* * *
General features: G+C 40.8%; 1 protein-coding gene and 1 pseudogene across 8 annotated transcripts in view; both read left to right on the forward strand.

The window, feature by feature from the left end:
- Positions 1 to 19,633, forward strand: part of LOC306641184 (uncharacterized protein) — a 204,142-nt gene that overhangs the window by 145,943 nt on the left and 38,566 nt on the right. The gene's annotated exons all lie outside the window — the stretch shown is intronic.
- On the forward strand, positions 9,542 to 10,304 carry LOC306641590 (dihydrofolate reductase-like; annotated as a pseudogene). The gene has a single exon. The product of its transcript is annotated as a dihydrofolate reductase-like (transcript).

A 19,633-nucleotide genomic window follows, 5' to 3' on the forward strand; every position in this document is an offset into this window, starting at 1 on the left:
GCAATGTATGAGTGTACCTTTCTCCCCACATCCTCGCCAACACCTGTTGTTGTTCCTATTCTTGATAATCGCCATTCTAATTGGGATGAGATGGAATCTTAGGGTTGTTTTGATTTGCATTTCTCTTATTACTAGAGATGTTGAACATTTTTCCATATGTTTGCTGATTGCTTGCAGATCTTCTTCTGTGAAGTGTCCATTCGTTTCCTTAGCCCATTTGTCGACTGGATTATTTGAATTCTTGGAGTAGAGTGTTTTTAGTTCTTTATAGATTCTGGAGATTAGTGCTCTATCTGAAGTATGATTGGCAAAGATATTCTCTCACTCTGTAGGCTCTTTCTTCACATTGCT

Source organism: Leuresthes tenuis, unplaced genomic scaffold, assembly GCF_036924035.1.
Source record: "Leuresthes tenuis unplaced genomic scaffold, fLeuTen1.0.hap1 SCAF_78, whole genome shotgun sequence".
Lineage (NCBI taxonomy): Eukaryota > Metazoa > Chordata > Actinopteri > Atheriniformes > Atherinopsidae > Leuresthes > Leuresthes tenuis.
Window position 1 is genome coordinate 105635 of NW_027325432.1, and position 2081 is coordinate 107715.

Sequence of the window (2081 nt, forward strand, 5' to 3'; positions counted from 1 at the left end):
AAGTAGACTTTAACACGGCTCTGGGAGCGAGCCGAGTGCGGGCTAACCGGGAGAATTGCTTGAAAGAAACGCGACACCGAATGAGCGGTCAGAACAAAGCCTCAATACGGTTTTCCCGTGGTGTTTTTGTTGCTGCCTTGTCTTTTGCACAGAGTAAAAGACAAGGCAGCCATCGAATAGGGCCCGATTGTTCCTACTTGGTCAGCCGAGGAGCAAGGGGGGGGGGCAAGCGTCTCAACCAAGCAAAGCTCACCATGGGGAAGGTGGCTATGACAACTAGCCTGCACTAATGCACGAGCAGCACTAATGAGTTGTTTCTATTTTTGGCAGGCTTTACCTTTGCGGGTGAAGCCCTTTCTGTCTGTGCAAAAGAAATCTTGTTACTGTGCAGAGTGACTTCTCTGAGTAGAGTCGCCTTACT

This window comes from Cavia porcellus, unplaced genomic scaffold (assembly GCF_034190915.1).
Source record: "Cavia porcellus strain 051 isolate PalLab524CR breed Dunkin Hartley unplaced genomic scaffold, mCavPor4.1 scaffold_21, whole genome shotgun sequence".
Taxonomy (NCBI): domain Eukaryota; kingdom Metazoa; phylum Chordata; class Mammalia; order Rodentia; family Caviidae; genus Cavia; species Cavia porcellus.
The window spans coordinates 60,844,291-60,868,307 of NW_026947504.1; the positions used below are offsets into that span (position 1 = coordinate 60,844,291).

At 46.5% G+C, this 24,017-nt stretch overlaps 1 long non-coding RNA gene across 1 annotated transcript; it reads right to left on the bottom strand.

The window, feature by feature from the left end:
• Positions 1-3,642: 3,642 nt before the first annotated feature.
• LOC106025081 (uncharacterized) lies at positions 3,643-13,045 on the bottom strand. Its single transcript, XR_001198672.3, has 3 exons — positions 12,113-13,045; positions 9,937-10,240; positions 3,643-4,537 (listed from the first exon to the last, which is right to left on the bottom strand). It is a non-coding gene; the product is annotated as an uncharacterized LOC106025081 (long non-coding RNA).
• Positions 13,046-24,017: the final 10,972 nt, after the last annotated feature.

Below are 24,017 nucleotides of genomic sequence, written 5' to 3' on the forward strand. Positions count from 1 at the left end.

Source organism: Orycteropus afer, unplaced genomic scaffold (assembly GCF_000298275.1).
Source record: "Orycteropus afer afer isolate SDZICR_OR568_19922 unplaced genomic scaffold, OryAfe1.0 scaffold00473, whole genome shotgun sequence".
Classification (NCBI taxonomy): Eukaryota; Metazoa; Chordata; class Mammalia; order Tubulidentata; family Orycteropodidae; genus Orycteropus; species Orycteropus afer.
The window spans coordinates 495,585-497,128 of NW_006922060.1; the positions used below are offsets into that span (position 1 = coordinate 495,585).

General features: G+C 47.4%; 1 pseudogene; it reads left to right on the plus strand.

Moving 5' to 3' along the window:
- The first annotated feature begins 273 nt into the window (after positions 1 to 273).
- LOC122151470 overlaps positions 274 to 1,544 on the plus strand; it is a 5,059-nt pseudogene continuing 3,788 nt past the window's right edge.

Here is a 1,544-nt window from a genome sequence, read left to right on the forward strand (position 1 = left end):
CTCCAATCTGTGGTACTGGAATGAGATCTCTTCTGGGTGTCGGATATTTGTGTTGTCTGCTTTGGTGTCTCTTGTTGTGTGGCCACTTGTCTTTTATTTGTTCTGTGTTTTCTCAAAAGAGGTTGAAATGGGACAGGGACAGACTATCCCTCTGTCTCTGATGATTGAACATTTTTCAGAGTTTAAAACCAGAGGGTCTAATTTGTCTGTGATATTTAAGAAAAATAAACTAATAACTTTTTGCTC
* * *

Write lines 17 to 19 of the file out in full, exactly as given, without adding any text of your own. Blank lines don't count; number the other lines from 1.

At 46.5% G+C, this 24,017-nt stretch overlaps 1 long non-coding RNA gene across 1 annotated transcript; it reads right to left on the bottom strand.

The window, feature by feature from the left end:
• Positions 1-3,642: 3,642 nt before the first annotated feature.